Professions   WHO publishes documents on benchmarking training for TCM, naturopathy, Ayurveda, othersHeather McLeod, an actuary and complementary and alternative health practices leader based in South Africa sends notice of 6 significant Benchmarks for training in traditional complementary and alternative

WHO publishes documents on benchmarking training for TCM, naturopathy, Ayurveda, others

Heather McLeod, an actuary and complementary and alternative health practices leader based in South Africa sends notice of 6 significant Benchmarks for training in traditional/ complementary and alternative medicine from the World Health Organization (WHO). The PDF-available documents cover training in these fields: Traditional Chinese Medicine, Naturopathy, Tuina, Unani Medicine, Nuad Thai, Osteopathy and Ayurveda. The WHO website on which they are published notes that these follow a 2003 resolution (WHA56.31) that “urges member states to formulate and implement national policies and regulations on traditional and complementary and alternative medicine to support their proper use.” The purposes of the benchmarking documents are as follows:

  • “Support countries in establishing systems for the qualification, accreditation or licensing of practitioners of traditional medicine;
  • “Support countries in establishing systems for the qualification, accreditation or licensing of practitioners of traditional medicine;
  • “Facilitate better communication between providers of conventional and traditional care, as well as other health professionals, medical students and relevant researchers, through appropriate training programmes;
  • “Support integration of traditional medicine into the national health system.”

Comment: My scanning plus early feedback from a few individuals in the field suggest that these WHO benchmarking documents are quality, respectful work. More specific commentary is welcome.

Certified Professional Midwives gearing for Medicaid inclusion push

After a victory in gaining inclusion in Section 2301: Coverage for Free Standing Birth Center Services in the new federal heathcare law, the Certified Professional Midwives (CPMs) are gearing up for a legislative drive to gain full inclusion as Medicaid providers. CPMs are home-birth focused midwives. The lead agency in the effort, which also drove the successful 2009-2010 lobbying, is the MAMA Campaign, involving all the field’s national organizations. The campaign’s website features a fetching video on the midwifery field. A notice from the organization stated that the new bill was to be introduced the week of November 29, 2010.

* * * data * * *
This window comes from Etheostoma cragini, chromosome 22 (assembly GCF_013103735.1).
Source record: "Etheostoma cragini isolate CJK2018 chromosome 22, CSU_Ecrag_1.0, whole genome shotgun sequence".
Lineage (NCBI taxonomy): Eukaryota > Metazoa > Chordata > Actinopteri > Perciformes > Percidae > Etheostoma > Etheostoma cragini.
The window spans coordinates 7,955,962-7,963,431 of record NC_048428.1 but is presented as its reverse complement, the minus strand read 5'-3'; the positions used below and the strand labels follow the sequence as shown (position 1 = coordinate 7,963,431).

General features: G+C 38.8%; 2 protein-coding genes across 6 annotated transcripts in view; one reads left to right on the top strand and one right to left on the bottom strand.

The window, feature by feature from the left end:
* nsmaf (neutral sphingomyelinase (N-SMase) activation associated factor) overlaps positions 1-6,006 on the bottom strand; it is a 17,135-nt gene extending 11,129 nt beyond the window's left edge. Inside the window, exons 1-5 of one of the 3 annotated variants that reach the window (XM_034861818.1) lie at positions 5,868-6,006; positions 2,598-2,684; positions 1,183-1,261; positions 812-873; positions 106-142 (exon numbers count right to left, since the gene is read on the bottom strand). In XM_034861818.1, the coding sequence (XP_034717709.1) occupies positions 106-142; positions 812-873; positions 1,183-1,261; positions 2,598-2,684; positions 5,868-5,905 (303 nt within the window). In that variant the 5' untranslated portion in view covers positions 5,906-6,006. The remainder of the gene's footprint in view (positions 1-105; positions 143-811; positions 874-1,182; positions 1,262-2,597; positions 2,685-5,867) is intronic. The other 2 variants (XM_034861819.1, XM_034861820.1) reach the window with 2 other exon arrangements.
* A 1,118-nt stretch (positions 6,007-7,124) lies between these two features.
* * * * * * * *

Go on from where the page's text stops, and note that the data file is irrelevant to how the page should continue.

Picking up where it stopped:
“Progress Report” on the acupuncture profession from education-accreditation leader Mark McKenzie, LAc

Individuals interested in a quick look inside the acupuncture and Oriental medicine (AOM) profession may find it useful taking a couple minutes with the Progress Report from Mark McKenzie, LAc, published in the December 2010 Acupuncture Today. McKenzie is the dean of the AOM program at Northwestern Health Sciences University and a commissioner for the Accreditation Commission for Acupuncture and Oriental Medicine. McKenzie honors what he believes have been his profession’s advances (organizations learning to work together; growing public interest) and notes some significant challenges (resources; practice viability). He rallies the troops toward greater involvement, a significant challenge in AOM. McKenzie closes: “Our training teaches us to consider the whole person when diagnosing and treating disharmony. Please keep this in mind as you reflect on the progress we have made as a profession, the challenges we have overcome and the future opportunities all of us will face.”
 

 

Battle over independent practice by non-MDs on display in column by George Lundberg,MD and reader comments

Former Journal of the American Medical Association editor George Lundberg, MD, presently editor of MedPages, offered a November 29, 2010 video commentary entitled Do Nurses Want to be Doctors? Lundberg was provoked by the Institute of Medicine’s report on the future of nursing in which vast expansion of independent practice by advanced practice nurses was strongly recommended. States Lundberg: “You nurse readers are going to love this report; many of you physician readers may not. It may curl your hair, in case you have any left.” Lundberg’s position is ultimately muddy, both bemoaning the day when the nation’s primary care is not principally by MDs and saying that if primary care is “saved” by nurses and others, “so be it.” He then proceeds to dub the nurses  “Noctors.”

Comment: Of more interest than Lundberg’s confusing remarks (he appears to be in an early stage of the change process in realizing it is time to shake the pernicious influence of guild) are the extensive comments his commentary provoked. One actually experiences the unleashed wave of nursing energy sweeping away the guild barriers to improvement that have held MDs in power. The Robert Wood Johnson Foundation-funded IOM study has called the question on MD control of US healthcare. The battle is unfolding. It’s worth close tracking for all fields that are interested in expanding recognition and independent practice.  (Thanks to reader Mary Jo Kreitzer, RN, PhD for sending the link.)   


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